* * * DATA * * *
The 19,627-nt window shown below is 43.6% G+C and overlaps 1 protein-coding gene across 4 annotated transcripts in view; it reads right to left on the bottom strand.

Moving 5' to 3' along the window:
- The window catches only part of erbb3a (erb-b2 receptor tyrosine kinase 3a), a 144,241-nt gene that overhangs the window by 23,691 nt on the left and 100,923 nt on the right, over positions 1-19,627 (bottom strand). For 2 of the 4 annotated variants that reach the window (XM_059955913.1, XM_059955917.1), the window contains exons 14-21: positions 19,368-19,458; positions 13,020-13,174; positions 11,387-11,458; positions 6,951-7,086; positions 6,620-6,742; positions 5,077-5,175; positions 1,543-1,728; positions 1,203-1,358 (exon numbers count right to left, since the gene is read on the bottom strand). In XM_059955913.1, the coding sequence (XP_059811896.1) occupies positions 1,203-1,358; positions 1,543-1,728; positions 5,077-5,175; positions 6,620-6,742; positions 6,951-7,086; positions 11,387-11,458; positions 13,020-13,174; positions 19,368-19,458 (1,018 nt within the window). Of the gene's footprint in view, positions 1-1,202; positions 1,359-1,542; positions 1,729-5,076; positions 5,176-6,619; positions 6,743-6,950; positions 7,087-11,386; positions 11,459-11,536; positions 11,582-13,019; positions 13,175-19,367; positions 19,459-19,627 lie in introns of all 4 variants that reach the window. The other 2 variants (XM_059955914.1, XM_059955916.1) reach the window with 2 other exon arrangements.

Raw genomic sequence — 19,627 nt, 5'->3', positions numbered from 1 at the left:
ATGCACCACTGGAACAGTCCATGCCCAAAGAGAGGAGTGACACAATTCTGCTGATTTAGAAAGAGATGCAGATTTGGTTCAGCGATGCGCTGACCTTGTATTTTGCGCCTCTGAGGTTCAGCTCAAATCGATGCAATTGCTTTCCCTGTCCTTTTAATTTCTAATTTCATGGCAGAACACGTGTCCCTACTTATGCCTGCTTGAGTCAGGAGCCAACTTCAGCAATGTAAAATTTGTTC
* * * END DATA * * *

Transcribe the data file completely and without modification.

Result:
The 19,627-nt window shown below is 43.6% G+C and overlaps 1 protein-coding gene across 4 annotated transcripts in view; it reads right to left on the bottom strand.

Moving 5' to 3' along the window:
- The window catches only part of erbb3a (erb-b2 receptor tyrosine kinase 3a), a 144,241-nt gene that overhangs the window by 23,691 nt on the left and 100,923 nt on the right, over positions 1-19,627 (bottom strand). For 2 of the 4 annotated variants that reach the window (XM_059955913.1, XM_059955917.1), the window contains exons 14-21: positions 19,368-19,458; positions 13,020-13,174; positions 11,387-11,458; positions 6,951-7,086; positions 6,620-6,742; positions 5,077-5,175; positions 1,543-1,728; positions 1,203-1,358 (exon numbers count right to left, since the gene is read on the bottom strand). In XM_059955913.1, the coding sequence (XP_059811896.1) occupies positions 1,203-1,358; positions 1,543-1,728; positions 5,077-5,175; positions 6,620-6,742; positions 6,951-7,086; positions 11,387-11,458; positions 13,020-13,174; positions 19,368-19,458 (1,018 nt within the window). Of the gene's footprint in view, positions 1-1,202; positions 1,359-1,542; positions 1,729-5,076; positions 5,176-6,619; positions 6,743-6,950; positions 7,087-11,386; positions 11,459-11,536; positions 11,582-13,019; positions 13,175-19,367; positions 19,459-19,627 lie in introns of all 4 variants that reach the window. The other 2 variants (XM_059955914.1, XM_059955916.1) reach the window with 2 other exon arrangements.

Raw genomic sequence — 19,627 nt, 5'->3', positions numbered from 1 at the left:
ATGCACCACTGGAACAGTCCATGCCCAAAGAGAGGAGTGACACAATTCTGCTGATTTAGAAAGAGATGCAGATTTGGTTCAGCGATGCGCTGACCTTGTATTTTGCGCCTCTGAGGTTCAGCTCAAATCGATGCAATTGCTTTCCCTGTCCTTTTAATTTCTAATTTCATGGCAGAACACGTGTCCCTACTTATGCCTGCTTGAGTCAGGAGCCAACTTCAGCAATGTAAAATTTGTTC